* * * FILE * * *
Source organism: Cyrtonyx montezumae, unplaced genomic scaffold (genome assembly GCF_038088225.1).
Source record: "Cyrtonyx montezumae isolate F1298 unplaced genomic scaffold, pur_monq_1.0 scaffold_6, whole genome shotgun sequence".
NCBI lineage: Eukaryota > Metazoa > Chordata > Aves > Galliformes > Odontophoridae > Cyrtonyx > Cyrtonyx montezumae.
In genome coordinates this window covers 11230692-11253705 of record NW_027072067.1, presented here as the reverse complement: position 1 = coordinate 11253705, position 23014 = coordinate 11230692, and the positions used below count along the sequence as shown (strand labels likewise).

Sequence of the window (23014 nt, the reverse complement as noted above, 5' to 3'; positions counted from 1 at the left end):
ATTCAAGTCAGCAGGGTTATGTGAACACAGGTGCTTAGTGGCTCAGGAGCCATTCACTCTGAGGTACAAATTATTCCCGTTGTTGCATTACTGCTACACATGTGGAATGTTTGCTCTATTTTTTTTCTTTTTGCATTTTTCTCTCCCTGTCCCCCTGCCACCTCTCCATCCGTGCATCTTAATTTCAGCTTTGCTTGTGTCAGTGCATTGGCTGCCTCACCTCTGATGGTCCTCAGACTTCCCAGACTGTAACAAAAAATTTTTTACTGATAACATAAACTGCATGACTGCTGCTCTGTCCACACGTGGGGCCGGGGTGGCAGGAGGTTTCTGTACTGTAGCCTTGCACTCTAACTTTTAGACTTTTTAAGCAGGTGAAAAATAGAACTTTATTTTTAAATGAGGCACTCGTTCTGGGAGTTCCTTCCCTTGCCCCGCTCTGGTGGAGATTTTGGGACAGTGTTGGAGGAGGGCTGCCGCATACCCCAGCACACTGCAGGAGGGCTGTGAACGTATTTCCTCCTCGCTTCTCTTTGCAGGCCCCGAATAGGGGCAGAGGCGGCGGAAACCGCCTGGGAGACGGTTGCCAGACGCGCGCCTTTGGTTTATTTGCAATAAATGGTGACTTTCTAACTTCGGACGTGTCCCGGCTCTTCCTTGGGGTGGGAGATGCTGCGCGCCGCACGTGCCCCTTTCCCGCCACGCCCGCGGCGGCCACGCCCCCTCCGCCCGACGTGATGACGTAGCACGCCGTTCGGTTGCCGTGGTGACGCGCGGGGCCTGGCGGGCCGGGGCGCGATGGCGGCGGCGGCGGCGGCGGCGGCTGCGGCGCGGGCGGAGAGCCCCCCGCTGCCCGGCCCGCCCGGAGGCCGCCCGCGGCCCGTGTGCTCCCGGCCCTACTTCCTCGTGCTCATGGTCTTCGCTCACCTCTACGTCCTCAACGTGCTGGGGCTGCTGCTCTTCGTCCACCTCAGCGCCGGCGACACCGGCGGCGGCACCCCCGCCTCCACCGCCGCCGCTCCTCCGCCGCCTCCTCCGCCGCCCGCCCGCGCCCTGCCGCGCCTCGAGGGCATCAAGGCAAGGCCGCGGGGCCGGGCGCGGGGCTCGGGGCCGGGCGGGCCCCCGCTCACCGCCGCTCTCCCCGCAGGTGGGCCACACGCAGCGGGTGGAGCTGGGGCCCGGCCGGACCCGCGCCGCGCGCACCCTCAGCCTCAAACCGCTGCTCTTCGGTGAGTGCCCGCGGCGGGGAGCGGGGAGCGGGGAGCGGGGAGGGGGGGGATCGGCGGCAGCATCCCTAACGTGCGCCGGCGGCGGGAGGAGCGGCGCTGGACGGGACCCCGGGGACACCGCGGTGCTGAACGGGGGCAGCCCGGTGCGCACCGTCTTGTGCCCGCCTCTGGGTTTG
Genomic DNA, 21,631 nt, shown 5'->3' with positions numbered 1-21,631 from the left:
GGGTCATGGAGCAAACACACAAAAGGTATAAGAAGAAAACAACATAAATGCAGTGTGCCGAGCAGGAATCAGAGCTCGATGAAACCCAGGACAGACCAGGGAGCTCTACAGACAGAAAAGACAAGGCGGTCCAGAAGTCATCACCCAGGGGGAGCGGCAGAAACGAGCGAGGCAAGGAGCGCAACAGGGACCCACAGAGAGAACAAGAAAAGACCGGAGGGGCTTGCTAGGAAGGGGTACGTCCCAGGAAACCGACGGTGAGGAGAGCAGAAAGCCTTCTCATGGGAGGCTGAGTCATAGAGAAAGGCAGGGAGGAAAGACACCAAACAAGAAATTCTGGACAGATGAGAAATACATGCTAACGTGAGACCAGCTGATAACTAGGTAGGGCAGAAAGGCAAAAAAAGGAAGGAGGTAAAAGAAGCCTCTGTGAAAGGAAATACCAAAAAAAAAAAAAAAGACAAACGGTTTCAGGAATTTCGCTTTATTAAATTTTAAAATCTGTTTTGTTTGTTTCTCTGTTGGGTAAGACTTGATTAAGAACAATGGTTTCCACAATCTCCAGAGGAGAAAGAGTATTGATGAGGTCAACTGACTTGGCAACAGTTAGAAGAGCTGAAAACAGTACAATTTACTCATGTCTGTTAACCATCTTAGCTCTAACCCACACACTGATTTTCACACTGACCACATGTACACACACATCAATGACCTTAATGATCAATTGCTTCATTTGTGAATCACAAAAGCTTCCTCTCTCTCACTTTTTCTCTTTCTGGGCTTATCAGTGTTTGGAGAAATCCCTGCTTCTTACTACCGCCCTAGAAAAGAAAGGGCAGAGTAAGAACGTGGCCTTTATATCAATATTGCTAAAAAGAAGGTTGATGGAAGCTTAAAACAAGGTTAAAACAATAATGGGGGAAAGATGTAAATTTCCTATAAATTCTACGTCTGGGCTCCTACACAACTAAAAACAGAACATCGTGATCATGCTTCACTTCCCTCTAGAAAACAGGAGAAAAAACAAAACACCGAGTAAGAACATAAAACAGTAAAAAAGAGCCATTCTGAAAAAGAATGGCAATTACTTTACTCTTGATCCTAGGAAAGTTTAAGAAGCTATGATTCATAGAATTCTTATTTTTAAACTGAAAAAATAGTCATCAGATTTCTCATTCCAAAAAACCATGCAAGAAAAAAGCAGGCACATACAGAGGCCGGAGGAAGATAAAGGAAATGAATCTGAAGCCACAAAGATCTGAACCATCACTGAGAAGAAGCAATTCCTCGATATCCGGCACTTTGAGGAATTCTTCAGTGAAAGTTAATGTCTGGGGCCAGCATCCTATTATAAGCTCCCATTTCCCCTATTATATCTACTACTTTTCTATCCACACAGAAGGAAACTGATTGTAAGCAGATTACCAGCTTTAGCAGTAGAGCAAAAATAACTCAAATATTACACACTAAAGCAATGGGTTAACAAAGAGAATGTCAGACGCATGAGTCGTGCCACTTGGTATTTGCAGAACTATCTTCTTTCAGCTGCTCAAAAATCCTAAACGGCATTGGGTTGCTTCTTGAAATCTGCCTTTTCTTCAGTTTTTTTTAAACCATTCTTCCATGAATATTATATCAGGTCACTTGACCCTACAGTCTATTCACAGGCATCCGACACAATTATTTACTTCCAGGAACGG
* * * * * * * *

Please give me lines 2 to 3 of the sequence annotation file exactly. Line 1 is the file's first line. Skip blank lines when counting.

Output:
Source record: "Cyrtonyx montezumae isolate F1298 unplaced genomic scaffold, pur_monq_1.0 scaffold_6, whole genome shotgun sequence".
NCBI lineage: Eukaryota > Metazoa > Chordata > Aves > Galliformes > Odontophoridae > Cyrtonyx > Cyrtonyx montezumae.